Despite only coming into life two years ago, Pfizer and NEA-backed upstart Vtesse has already seen its rare disease candidate VTS-270, for Niemann-Pick disease type C1, nab the coveted FDA breakthrough tag, and has now been bought out by Maryland-based biotech Sucampo.
The deal sees the biopharma pay $200 million upfront in cash and stock, with the pair also seeking to set up a new foundation, after the deal is signed, “to support research related to NPC disease.” Both will pay into this new organization.
Sucampo and Vtesse’s scientists will combine to work on VTS-270, which is in mid-to-late-stage trials and works as a mixture of 2-hydroxypropyl-ß-cyclodextrins.
It’s given to patients via an intrathecal infusion, with early data showing it “may slow or stop certain indicators of NPC-1,” an ultra-orphan, progressive and fatal disease caused by a defect in lipid transport within the cell, according to Vtesse. Results from the pivotal phase 2b/3 trial are expected in by the middle of next year.
NPC is a genetic disease caused by a defect in cell lipid transportation that leads to excessive accumulation in the brain, liver and spleen. VTS-270 specifically targets cholesterol storage to bypass the NPC1/NPC2 pathway to enable normal cholesterol transportation in the lysosomes of cells. There are around 3,000 cases globally each year, with no approved treatments.
The drug is expected to work to restore the normal cholesterol metabolism and regulation at the cellular level.
Ben Machielse, president, founder and CEO of Vtesse, said: “The Vtesse team remains fully committed to the NPC community and will provide continuity to the patients, families, and clinical sites in cooperation with Sucampo. We recognize that Sucampo shares our commitment to the patients and caregivers of NPC and provides us with the best opportunity to bring this important treatment to NPC-1 patients in the U.S. and around the globe.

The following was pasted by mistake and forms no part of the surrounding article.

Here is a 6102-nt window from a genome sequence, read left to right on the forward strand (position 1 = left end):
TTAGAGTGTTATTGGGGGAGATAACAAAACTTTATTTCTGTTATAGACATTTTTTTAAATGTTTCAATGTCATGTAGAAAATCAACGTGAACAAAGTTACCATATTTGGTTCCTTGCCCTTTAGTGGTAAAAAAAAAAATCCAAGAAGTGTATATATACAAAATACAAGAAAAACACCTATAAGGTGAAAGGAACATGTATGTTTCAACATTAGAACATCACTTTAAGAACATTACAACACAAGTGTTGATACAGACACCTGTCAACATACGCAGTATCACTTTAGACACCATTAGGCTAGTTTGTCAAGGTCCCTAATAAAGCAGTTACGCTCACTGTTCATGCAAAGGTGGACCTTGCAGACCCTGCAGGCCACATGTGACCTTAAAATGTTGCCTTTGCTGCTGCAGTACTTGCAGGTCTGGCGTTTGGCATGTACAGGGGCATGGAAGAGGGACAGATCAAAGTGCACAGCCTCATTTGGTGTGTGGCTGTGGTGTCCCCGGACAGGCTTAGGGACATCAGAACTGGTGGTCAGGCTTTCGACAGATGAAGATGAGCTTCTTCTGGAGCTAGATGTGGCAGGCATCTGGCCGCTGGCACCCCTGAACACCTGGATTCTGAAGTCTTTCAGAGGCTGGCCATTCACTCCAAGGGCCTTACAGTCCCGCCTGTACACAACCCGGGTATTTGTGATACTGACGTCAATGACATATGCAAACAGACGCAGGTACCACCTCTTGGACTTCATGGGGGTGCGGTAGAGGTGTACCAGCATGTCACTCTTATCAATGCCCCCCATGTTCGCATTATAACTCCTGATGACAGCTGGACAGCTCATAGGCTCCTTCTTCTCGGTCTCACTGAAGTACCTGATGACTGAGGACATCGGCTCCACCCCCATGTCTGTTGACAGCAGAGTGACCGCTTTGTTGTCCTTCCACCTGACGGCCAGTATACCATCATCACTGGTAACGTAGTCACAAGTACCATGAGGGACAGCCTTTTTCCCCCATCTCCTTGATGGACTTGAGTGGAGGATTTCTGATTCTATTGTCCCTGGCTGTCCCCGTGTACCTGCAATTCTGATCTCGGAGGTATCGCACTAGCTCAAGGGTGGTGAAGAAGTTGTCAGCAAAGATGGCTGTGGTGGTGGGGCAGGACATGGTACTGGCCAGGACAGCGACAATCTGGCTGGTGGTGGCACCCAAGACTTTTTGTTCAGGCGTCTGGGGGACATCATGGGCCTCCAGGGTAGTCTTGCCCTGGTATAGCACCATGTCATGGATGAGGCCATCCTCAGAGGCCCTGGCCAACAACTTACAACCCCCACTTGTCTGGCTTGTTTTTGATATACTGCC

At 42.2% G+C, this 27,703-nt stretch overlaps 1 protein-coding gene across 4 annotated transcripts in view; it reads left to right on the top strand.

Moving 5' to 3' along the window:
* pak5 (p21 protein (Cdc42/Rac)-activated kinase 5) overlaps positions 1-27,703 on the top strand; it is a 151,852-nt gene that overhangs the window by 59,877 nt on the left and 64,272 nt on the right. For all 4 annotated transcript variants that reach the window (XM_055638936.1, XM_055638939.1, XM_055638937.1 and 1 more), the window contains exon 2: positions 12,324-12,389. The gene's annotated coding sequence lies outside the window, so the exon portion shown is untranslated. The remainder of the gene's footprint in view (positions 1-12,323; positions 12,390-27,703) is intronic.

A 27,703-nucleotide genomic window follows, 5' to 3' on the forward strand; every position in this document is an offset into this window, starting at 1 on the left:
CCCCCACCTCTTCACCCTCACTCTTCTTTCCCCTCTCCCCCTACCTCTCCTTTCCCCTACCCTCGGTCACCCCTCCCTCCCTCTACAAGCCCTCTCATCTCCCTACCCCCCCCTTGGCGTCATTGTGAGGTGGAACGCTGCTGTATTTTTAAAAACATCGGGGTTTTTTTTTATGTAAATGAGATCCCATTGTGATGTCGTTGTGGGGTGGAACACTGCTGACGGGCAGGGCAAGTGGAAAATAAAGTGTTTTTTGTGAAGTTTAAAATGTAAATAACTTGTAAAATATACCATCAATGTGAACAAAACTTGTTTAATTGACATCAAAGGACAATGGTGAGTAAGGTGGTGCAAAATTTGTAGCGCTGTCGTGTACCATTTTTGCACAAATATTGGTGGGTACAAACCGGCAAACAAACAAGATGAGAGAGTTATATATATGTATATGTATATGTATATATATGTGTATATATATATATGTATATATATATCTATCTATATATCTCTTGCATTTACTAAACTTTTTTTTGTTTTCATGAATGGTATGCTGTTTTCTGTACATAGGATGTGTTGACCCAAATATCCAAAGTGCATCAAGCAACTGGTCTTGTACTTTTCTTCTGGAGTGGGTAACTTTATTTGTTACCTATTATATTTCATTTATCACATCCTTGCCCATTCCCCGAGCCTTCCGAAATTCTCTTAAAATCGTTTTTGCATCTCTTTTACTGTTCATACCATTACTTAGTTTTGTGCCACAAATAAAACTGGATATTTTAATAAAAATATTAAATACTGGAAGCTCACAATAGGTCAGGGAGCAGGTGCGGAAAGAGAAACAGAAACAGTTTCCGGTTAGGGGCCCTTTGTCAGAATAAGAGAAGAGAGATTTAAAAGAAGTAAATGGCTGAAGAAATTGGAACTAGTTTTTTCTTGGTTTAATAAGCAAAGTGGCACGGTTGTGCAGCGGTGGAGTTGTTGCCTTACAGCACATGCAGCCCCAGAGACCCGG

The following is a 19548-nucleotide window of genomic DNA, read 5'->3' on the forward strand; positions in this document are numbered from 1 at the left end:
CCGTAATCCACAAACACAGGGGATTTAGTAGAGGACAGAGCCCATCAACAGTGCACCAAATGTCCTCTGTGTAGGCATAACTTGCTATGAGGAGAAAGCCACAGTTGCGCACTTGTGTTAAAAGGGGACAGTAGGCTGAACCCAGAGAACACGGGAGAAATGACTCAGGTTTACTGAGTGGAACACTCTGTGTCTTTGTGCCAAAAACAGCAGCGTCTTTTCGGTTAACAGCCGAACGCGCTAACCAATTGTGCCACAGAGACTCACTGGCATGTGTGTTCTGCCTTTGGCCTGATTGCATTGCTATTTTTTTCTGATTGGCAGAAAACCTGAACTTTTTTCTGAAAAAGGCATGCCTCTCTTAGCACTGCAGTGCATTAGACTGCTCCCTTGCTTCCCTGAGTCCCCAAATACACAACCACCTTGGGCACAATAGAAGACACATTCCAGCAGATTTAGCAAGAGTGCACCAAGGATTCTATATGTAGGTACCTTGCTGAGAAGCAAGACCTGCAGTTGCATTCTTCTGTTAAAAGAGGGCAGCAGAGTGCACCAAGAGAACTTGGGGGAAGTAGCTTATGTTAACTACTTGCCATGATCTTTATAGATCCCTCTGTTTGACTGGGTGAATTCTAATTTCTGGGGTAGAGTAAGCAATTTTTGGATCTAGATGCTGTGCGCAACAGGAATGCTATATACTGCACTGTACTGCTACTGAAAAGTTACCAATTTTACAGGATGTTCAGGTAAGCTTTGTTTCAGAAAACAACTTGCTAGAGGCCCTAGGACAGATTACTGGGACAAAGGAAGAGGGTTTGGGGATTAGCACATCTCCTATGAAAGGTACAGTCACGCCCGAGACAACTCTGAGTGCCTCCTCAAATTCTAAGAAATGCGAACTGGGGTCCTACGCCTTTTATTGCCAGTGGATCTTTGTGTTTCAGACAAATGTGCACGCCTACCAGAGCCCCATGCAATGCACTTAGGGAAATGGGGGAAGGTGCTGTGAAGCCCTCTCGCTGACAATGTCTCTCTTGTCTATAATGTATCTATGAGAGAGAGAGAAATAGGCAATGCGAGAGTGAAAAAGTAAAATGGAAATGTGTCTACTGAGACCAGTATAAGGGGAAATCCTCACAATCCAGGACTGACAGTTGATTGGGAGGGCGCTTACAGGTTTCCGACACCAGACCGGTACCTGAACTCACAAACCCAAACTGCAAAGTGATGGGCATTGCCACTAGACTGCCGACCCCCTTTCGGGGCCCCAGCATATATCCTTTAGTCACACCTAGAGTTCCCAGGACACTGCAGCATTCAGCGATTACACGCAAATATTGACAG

“Together, we will accelerate the global development and commercialization of VTS-270, relying on the complementary capabilities at Sucampo. Our commitment to the patients, families and physicians remains steadfast.”
Vtesse was launched out of the Cambridge, MA-based incubator Cydan in early 2015. And the same team that backed Cydan: NEA, Pfizer Lundbeckfond Ventures, Bay City Capital and Alexandria Venture Investments, also signed up for a Series A financing round that hit $42 million last year.
It had a better 2016 than Sucampo, which in the summer killed off development of its lead experimental drug cobiprostone after another midstage trial showed it produced no clinical benefit, this time in oral mucositis.
This came after it undertook a futility analysis of a phase 2a study of an oral spray version of cobiprostone. The drug was seeking to prevent oral mucositis (which causes mouth ulcers) in patients receiving radio-chemotherapy for head and neck cancer.
It had bet big on this trial working after announcing a year ago that the same candidate had fluffed its first phase 2a test after it failed to meaningfully improve heartburn symptoms for proton pump inhibitor-resistant nonerosive reflux disease, or symptomatic gastroesophageal reflux disease.
This was a major hit to the company, given that it was its lead drug, and analyst Jason Gerberry at Leerink said back in April that the cobiprostone study was probably its most important pipeline catalyst for 2016.
Sucampo, which has a market cap of around $500 million and trading at $11 a share, has been developing a market for its constipation drug Amitiza (lubiprostone), where sales are expected to peak at $500 million by the decade’s end.